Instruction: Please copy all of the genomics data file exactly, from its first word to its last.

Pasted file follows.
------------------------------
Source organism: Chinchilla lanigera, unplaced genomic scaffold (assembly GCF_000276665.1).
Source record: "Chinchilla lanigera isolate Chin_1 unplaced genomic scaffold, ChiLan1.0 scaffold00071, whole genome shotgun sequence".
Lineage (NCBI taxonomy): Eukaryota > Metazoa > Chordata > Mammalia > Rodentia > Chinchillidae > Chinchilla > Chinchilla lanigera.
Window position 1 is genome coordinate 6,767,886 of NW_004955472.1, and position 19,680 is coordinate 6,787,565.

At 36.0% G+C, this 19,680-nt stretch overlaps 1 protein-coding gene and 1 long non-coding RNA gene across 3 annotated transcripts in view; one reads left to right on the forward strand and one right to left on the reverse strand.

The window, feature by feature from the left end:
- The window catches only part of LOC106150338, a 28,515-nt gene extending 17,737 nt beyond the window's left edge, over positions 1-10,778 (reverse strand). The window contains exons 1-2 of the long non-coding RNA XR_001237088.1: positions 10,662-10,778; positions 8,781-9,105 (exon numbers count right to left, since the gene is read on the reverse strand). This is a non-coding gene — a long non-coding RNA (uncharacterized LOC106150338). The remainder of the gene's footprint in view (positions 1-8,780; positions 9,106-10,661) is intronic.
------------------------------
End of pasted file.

Source organism: Chinchilla lanigera, unplaced genomic scaffold (assembly GCF_000276665.1).
Source record: "Chinchilla lanigera isolate Chin_1 unplaced genomic scaffold, ChiLan1.0 scaffold00071, whole genome shotgun sequence".
Lineage (NCBI taxonomy): Eukaryota > Metazoa > Chordata > Mammalia > Rodentia > Chinchillidae > Chinchilla > Chinchilla lanigera.
Window position 1 is genome coordinate 6,767,886 of NW_004955472.1, and position 19,680 is coordinate 6,787,565.

At 36.0% G+C, this 19,680-nt stretch overlaps 1 protein-coding gene and 1 long non-coding RNA gene across 3 annotated transcripts in view; one reads left to right on the forward strand and one right to left on the reverse strand.

The window, feature by feature from the left end:
- The window catches only part of LOC106150338, a 28,515-nt gene extending 17,737 nt beyond the window's left edge, over positions 1-10,778 (reverse strand). The window contains exons 1-2 of the long non-coding RNA XR_001237088.1: positions 10,662-10,778; positions 8,781-9,105 (exon numbers count right to left, since the gene is read on the reverse strand). This is a non-coding gene — a long non-coding RNA (uncharacterized LOC106150338). The remainder of the gene's footprint in view (positions 1-8,780; positions 9,106-10,661) is intronic.